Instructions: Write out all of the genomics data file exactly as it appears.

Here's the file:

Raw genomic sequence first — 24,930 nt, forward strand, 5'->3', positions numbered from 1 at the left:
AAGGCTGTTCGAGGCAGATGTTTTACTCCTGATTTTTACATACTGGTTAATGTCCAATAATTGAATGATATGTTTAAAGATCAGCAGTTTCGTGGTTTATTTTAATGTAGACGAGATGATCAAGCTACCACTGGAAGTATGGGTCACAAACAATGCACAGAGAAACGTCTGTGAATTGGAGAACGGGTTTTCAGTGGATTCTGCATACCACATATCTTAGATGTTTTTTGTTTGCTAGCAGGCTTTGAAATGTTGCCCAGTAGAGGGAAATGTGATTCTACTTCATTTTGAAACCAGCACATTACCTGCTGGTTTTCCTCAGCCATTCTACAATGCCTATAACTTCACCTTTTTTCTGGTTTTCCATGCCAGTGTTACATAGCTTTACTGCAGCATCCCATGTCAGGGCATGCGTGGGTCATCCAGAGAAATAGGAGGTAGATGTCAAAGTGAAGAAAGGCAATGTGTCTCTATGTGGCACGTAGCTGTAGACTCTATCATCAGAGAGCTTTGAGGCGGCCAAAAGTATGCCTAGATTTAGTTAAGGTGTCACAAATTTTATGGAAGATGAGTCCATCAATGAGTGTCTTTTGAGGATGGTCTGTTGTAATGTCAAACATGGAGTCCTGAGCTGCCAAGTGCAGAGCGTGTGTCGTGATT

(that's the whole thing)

Raw genomic sequence first — 24,930 nt, forward strand, 5'->3', positions numbered from 1 at the left:
AAGGCTGTTCGAGGCAGATGTTTTACTCCTGATTTTTACATACTGGTTAATGTCCAATAATTGAATGATATGTTTAAAGATCAGCAGTTTCGTGGTTTATTTTAATGTAGACGAGATGATCAAGCTACCACTGGAAGTATGGGTCACAAACAATGCACAGAGAAACGTCTGTGAATTGGAGAACGGGTTTTCAGTGGATTCTGCATACCACATATCTTAGATGTTTTTTGTTTGCTAGCAGGCTTTGAAATGTTGCCCAGTAGAGGGAAATGTGATTCTACTTCATTTTGAAACCAGCACATTACCTGCTGGTTTTCCTCAGCCATTCTACAATGCCTATAACTTCACCTTTTTTCTGGTTTTCCATGCCAGTGTTACATAGCTTTACTGCAGCATCCCATGTCAGGGCATGCGTGGGTCATCCAGAGAAATAGGAGGTAGATGTCAAAGTGAAGAAAGGCAATGTGTCTCTATGTGGCACGTAGCTGTAGACTCTATCATCAGAGAGCTTTGAGGCGGCCAAAAGTATGCCTAGATTTAGTTAAGGTGTCACAAATTTTATGGAAGATGAGTCCATCAATGAGTGTCTTTTGAGGATGGTCTGTTGTAATGTCAAACATGGAGTCCTGAGCTGCCAAGTGCAGAGCGTGTGTCGTGATT